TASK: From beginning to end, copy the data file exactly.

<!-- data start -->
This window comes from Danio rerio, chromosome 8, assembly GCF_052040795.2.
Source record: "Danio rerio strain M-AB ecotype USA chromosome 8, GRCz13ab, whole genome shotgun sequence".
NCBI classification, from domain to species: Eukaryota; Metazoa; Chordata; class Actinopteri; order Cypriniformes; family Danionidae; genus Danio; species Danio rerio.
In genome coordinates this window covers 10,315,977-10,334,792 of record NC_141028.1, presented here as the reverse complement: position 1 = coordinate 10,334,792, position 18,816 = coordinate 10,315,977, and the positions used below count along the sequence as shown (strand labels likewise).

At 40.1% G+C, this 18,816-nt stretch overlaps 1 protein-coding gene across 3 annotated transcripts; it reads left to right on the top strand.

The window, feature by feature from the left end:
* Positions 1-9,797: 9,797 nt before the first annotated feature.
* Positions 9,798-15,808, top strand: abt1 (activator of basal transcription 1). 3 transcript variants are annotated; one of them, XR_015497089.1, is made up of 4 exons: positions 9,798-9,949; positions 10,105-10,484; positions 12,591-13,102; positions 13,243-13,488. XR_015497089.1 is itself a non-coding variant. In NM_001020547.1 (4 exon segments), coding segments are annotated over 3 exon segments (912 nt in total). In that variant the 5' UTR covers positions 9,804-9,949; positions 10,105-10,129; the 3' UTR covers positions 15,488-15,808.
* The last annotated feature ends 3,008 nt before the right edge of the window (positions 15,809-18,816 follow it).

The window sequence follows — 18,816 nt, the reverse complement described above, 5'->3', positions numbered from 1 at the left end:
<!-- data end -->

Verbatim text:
This window comes from Danio rerio, chromosome 8, assembly GCF_052040795.2.
Source record: "Danio rerio strain M-AB ecotype USA chromosome 8, GRCz13ab, whole genome shotgun sequence".
NCBI classification, from domain to species: Eukaryota; Metazoa; Chordata; class Actinopteri; order Cypriniformes; family Danionidae; genus Danio; species Danio rerio.
In genome coordinates this window covers 10,315,977-10,334,792 of record NC_141028.1, presented here as the reverse complement: position 1 = coordinate 10,334,792, position 18,816 = coordinate 10,315,977, and the positions used below count along the sequence as shown (strand labels likewise).

At 40.1% G+C, this 18,816-nt stretch overlaps 1 protein-coding gene across 3 annotated transcripts; it reads left to right on the top strand.

The window, feature by feature from the left end:
* Positions 1-9,797: 9,797 nt before the first annotated feature.
* Positions 9,798-15,808, top strand: abt1 (activator of basal transcription 1). 3 transcript variants are annotated; one of them, XR_015497089.1, is made up of 4 exons: positions 9,798-9,949; positions 10,105-10,484; positions 12,591-13,102; positions 13,243-13,488. XR_015497089.1 is itself a non-coding variant. In NM_001020547.1 (4 exon segments), coding segments are annotated over 3 exon segments (912 nt in total). In that variant the 5' UTR covers positions 9,804-9,949; positions 10,105-10,129; the 3' UTR covers positions 15,488-15,808.
* The last annotated feature ends 3,008 nt before the right edge of the window (positions 15,809-18,816 follow it).

The window sequence follows — 18,816 nt, the reverse complement described above, 5'->3', positions numbered from 1 at the left end: